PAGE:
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Riccitiello: EA should have bet on Wii; PS3 and 360 still 'meaningful'


We know Electronic Arts has been kicking itself for underestimating the Wii since the console first came out in November of '06. When John Riccitiello rejoined EA the following February, that decision was already made and he's been turning the boat around ever since, telling the Mercury News, "We typically figured out who the market leader was going to be before the start of the cycle and bet with our development resources on that platform. We made the wrong call there (by betting on the PlayStation 3 and Xbox 360), which made this transition harder than it would otherwise be." In development for Wii: EA Sports All Play lineup; SimAnimals; MySims Kingdom; Boogie Superstar; Hasbro Family Game Night; Skate It; and more. Let's hope they fare better than the underappreciated Boom Blox.

Of course, increased focus on the Wii doesn't mean that EA is ignoring the 360, PS3, or PC markets. In fact, the company just had what could arguably be called its best E3 showing ever – Spore, Dead Space, Mirror's Edge, Dragon Age: Origins, Left 4 Dead, Rock Band 2 – comprised entirely of games for those platforms. Riccitiello addresses the continued focus on "next-gen" development saying that what's "unusual in this cycle is there's a second and third place that is meaningful, against which we can build a profitable business."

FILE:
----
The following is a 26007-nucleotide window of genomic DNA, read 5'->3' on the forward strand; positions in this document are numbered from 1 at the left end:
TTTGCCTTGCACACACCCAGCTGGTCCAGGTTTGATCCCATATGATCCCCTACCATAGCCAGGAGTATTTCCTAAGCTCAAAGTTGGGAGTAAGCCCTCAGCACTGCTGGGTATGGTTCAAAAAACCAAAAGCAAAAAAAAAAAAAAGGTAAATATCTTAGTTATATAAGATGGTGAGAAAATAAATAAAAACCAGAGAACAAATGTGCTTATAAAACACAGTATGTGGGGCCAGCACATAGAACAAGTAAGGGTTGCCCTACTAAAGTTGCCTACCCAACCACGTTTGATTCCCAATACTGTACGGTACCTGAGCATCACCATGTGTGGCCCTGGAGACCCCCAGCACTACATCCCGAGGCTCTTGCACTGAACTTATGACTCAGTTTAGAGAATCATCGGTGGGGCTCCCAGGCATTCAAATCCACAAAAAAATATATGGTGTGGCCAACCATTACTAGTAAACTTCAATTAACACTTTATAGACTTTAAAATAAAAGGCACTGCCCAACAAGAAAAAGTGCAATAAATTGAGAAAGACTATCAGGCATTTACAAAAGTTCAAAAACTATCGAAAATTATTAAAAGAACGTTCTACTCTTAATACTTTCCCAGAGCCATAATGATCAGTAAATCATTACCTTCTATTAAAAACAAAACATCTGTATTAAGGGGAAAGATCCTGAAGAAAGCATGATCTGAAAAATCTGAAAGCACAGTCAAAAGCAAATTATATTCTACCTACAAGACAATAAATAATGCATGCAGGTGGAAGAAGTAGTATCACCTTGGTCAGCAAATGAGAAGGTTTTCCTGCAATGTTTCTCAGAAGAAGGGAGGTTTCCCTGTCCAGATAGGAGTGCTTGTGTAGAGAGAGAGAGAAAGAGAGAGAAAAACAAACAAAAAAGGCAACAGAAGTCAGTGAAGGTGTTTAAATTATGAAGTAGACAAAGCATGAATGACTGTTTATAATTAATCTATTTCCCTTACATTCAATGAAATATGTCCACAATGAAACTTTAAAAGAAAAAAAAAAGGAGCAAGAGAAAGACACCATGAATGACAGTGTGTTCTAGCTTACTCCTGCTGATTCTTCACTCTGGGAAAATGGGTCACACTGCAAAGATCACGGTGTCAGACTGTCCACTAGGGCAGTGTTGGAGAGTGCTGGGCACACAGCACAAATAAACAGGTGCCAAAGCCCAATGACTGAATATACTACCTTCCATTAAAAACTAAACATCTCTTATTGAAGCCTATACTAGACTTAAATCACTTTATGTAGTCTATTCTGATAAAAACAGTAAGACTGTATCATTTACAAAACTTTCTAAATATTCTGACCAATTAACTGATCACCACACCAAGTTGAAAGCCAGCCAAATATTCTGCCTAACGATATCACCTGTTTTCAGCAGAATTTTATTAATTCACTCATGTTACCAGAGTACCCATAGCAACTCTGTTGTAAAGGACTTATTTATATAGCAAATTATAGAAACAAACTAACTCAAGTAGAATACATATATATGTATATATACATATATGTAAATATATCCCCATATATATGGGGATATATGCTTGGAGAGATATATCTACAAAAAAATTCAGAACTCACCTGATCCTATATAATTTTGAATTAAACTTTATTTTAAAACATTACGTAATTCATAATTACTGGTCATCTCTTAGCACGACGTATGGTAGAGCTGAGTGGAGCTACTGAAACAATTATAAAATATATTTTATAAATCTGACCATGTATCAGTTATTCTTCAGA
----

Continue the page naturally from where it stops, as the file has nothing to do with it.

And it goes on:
We're sure EA will do fine with Wii and DS, but we've got our eyes squarely on those second and third place consoles. We don't know what it costs to run a big, fancy gaming company but if it helps in your quarterly budgeting, EA, we're planning to buy at least ... twelve of each of those titles.
In this article: EA, Electronic-Arts, John-Riccitiello, Wii

Motivated by either an unhealthy Messianic complex or a dearth of career opportunities (he never could decide which), Chris put his college education to good use as a carpenter before becoming editor-in-chief of Joystiq and editorial director of Joystiq's own Massively and WoW Insider.

In those roles, he's served as an IGF judge, an E3 judge, a VGA judge, and a podcast host; interviewed many of the industry's familiar faces, from Bill Gates to John Carmack; spoken at plenty of places from MIT to GDC; and appeared in or on CNN, The New York Times, BBC, all while reporting on the video game industry for the world's top gaming news and information site.

He hangs his hat in the cultural epicenter of the video game industry. Philadelphia.